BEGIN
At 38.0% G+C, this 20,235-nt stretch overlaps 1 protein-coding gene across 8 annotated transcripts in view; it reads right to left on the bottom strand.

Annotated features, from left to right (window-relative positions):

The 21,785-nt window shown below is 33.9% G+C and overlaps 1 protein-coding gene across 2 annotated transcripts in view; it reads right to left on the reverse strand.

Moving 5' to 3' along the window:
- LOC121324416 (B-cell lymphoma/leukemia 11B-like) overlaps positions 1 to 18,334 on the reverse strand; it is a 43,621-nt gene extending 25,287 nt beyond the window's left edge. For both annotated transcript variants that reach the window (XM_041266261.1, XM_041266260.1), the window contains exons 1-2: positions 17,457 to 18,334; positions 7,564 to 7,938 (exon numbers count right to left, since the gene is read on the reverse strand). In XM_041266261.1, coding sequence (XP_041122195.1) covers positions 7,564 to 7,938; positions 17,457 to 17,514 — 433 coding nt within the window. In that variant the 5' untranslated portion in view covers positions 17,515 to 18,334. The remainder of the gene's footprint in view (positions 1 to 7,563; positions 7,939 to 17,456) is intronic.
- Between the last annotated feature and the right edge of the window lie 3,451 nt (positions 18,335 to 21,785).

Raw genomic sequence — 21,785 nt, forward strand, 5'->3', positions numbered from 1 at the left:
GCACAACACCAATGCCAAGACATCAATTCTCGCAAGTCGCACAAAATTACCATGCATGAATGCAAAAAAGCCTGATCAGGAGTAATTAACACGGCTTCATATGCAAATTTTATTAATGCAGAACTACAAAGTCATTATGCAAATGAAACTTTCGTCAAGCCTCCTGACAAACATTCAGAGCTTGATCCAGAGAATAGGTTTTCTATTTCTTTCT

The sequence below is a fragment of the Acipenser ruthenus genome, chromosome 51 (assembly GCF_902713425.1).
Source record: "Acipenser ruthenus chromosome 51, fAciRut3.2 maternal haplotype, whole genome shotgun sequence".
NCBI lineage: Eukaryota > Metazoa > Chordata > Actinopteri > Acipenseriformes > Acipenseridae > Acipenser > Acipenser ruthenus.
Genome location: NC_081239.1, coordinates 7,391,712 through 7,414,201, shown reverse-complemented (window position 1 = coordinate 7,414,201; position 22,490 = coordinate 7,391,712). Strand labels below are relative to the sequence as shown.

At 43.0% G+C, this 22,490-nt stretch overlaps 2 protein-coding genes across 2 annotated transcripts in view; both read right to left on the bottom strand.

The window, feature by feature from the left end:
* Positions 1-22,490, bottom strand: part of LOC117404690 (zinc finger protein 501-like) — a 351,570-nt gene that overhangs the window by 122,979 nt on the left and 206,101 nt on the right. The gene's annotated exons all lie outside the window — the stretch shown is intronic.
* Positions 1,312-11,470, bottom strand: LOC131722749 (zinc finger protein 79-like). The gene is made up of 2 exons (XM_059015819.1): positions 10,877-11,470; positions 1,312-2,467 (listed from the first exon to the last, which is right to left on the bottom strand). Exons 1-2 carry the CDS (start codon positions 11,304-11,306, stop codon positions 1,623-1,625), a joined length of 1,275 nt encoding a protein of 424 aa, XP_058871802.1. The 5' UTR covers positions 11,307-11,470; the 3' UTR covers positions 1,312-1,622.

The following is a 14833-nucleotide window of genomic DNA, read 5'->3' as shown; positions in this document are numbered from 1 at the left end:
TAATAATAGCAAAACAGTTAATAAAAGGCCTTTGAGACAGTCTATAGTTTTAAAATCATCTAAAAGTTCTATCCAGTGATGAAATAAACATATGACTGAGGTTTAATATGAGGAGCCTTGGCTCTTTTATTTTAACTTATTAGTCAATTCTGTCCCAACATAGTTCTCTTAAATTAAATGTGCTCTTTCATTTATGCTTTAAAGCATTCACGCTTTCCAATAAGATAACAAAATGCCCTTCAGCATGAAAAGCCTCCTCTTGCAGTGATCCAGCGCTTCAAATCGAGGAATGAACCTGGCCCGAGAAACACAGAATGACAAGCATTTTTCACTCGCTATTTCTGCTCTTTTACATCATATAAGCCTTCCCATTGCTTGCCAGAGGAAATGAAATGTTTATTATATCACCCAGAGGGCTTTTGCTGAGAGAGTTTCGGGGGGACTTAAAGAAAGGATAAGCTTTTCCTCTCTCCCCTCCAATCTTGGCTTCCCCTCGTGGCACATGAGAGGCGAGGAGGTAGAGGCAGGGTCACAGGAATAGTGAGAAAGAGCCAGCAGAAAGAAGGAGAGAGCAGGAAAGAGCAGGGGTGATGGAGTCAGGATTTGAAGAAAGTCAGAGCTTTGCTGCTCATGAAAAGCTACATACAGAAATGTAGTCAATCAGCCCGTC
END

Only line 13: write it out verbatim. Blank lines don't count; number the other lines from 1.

At 43.0% G+C, this 22,490-nt stretch overlaps 2 protein-coding genes across 2 annotated transcripts in view; both read right to left on the bottom strand.